So what’s a pro-worker, pro-environment solution to the housing crisis? A bursting housing bubble might bring prices down, but would also cause massive economic recession. The right-wing media and the National Government want us to think that the answer is building new housing zones on the fringes of the urban area at “affordable prices”.

Let’s go through all the ways that this kind of urban sprawl is ecological and economic bad news:

  • New fringe suburbs encroach onto fertile farming land. Some of Auckland’s best volcanic soils (such as the market gardens in Avondale) have long since been built over. Pushing development towards Pukekohe would put the food sustainability of the region under severe pressure.
  • New developments require brand new services such as telephone, stormwater and electricity to be built, at a high cost.
  • In New Zealand, new housing areas are generally built without any thought as to public transport – and generally nowhere near workplaces. Not only does this require that everyone who lives there has to own a car, but they have to commute for stupid distances across our already-clogged motorway network, turning expensive fossil fuels into air pollution as they do so.

The National Government’s “special housing areas”, such as Hobsonville Point, Flat Bush or Hingaia, are nowhere near the recently upgraded electric train services, and will all need new bus or ferry services to make it possible to live there without a car. This isn’t solving the housing crisis – just opening it up to developers to profit from.

Up, not out

The alternative – as many insightful commenters on Auckland’s housing issues have identified, for example, the Generation Zero pressure group – is for Auckland to grow up, not out. That is, new affordable, high-density (flat or apartment) housing should be build in and around the Central City and central suburbs. Amazingly enough, it’s only been legal to build apartments in the Auckland CBD since 1995, and since then its population has grown to 25,000 – and, with a large population of students and creative types, it’s generally a lower-income and more culturally diverse population than the ultra-rich inner ‘burbs like Remuera or Herne Bay.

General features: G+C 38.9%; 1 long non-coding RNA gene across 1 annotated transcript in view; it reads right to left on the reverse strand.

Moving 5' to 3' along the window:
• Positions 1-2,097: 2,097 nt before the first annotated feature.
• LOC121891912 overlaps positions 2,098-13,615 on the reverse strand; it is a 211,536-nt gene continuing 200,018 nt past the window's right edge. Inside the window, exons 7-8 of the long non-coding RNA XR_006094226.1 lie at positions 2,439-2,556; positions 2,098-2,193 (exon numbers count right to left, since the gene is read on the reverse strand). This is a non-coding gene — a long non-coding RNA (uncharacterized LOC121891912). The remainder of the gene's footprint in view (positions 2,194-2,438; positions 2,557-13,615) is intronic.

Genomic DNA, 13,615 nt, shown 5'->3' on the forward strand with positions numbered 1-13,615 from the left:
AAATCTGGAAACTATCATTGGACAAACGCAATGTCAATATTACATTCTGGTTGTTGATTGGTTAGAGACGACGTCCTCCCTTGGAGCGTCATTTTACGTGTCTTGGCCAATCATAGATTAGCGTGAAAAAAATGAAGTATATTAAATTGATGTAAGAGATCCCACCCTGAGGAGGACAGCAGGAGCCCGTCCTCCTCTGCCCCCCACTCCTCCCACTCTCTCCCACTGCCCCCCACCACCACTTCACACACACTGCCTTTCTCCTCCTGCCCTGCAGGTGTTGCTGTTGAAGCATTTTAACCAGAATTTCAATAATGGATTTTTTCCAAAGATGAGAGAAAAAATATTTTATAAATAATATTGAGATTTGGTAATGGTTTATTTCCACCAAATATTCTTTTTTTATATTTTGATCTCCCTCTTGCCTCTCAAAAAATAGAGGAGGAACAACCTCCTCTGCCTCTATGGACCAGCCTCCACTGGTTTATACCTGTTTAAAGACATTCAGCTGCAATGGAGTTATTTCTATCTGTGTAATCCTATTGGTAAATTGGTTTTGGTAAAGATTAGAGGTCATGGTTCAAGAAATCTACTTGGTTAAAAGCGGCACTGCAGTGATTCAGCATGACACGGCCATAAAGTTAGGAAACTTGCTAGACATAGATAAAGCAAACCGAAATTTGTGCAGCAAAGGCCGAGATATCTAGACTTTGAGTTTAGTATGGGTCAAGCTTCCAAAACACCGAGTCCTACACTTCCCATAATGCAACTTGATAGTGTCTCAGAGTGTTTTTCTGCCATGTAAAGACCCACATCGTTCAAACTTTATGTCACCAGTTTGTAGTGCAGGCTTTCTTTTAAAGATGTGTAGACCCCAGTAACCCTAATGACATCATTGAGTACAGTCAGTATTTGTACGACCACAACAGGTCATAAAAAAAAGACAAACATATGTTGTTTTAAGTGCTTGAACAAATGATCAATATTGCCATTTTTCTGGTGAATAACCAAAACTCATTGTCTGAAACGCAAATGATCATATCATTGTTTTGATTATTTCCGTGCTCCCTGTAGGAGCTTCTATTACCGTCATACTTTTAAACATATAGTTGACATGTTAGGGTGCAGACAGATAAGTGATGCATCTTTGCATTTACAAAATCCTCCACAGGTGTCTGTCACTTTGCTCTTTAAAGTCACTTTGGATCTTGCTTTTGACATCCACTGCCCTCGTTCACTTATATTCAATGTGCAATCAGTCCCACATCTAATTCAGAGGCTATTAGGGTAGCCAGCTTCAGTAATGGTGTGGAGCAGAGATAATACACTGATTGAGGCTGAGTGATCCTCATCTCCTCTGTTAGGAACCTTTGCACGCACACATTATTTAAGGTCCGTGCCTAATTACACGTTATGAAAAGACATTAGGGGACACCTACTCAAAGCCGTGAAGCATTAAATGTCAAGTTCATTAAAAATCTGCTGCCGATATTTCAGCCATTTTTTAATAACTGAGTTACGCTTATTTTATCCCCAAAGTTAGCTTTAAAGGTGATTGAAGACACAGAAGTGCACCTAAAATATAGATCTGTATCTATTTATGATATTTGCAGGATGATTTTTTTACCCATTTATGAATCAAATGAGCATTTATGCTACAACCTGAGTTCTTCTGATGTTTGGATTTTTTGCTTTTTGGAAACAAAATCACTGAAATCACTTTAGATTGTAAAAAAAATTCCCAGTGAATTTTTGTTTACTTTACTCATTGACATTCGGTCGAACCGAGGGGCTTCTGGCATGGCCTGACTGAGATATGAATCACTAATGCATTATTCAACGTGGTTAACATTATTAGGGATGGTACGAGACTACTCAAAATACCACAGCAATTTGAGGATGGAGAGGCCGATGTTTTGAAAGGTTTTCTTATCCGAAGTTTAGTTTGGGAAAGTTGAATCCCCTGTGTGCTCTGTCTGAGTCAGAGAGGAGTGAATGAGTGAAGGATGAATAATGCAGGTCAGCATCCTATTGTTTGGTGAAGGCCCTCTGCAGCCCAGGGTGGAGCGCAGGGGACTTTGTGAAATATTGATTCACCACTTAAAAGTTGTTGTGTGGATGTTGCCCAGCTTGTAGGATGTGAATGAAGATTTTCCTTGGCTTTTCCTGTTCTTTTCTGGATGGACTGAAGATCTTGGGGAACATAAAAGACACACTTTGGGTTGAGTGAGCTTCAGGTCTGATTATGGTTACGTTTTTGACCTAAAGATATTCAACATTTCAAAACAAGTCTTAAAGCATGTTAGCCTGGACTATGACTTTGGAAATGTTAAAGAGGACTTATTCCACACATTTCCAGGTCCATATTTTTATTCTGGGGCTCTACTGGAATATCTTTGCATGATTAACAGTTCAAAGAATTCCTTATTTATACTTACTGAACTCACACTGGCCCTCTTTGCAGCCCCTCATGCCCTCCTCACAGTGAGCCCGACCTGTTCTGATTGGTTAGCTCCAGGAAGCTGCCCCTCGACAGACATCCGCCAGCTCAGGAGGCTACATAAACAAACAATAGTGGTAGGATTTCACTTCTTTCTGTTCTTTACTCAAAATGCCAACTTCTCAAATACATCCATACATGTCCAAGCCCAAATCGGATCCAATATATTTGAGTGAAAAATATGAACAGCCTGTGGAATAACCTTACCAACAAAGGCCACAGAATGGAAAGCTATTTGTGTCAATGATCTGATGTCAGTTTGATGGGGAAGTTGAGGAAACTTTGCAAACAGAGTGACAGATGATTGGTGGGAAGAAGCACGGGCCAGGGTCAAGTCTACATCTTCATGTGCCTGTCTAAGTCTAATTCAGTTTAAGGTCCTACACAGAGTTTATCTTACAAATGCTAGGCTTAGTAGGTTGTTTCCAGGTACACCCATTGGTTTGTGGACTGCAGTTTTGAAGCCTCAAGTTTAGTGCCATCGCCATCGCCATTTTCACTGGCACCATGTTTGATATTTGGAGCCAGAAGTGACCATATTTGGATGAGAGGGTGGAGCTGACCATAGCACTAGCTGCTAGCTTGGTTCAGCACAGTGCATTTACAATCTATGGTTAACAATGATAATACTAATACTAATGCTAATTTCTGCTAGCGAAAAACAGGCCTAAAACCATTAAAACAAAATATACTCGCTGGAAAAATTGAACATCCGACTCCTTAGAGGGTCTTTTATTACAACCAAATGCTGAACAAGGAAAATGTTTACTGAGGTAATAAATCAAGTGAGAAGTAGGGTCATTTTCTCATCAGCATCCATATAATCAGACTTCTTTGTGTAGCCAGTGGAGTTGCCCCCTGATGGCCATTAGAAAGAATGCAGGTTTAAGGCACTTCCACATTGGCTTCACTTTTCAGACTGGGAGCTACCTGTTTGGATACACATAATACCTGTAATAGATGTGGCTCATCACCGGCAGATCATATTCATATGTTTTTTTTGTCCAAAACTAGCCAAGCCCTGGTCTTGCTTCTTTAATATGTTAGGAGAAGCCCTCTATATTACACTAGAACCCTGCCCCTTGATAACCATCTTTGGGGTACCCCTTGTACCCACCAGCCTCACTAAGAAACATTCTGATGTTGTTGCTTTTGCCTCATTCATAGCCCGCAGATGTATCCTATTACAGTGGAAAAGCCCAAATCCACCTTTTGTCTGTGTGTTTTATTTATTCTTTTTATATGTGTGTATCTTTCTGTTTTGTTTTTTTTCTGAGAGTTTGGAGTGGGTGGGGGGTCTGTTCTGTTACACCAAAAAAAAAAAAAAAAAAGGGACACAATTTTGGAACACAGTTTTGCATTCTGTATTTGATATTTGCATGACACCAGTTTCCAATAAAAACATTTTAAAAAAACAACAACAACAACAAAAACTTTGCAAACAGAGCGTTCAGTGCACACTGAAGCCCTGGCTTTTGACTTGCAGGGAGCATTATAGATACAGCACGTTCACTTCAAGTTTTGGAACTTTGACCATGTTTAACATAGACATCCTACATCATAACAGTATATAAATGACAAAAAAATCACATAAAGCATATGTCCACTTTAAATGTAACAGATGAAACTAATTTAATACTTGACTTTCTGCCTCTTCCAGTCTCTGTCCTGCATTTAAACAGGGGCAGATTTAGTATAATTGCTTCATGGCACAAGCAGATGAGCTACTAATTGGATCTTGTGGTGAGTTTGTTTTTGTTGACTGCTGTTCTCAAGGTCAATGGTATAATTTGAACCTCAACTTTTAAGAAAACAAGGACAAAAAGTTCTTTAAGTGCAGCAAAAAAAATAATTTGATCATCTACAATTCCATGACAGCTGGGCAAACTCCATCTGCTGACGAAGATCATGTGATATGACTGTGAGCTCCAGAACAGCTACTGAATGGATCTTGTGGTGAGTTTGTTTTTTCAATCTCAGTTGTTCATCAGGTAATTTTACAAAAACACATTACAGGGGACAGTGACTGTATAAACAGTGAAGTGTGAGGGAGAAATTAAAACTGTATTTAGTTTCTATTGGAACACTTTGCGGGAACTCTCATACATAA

The rich absolutely hate this idea. The working-class population of central Auckland were systematically moved out between the 1950s and 1970s, when “slums” like Freemans Bay and Newton were gutted to build the Central Motorway junction, and surrounding suburbs like Ponsonby or Grey Lynn were gentrified.

The old working-men’s cottages of Auckland’s central fringe suburbs can now fetch more than $1 million. The last thing that their privileged current owners want is for the price to be brought down by affordable apartments being built round the corner – or indeed, for working-class (or non-white) people to live in their area at all. They’d much prefer working people out of sight and out of mind, in the far-flung fringes. Which is of course precisely what happened to the inhabitants of “old” Ponsonby – Mangere or Otara were settled by refugees from “slum clearances” and motorway madness around the CBD.

Housing and transport are both aspects of the same question, as is access to public services. Auckland’s liberal mayor Len Brown, elected by the working-class outer suburbs over the screams of the Parnell and Newmarket ruling classes, has staked his credibility on the Central Rail Link, an underground railway through the CBD which would greatly increase the efficiency of public transport. Auckland’s inner-suburb privileged class, though, see this as part and parcel of intensified housing, and their representatives on Council have tried to sabotage it at every turn. Making urban life in Auckland more accessible, affordable and vibrant is the last thing that the ultra-exclusive, financially-segregated communities of the city fringe want.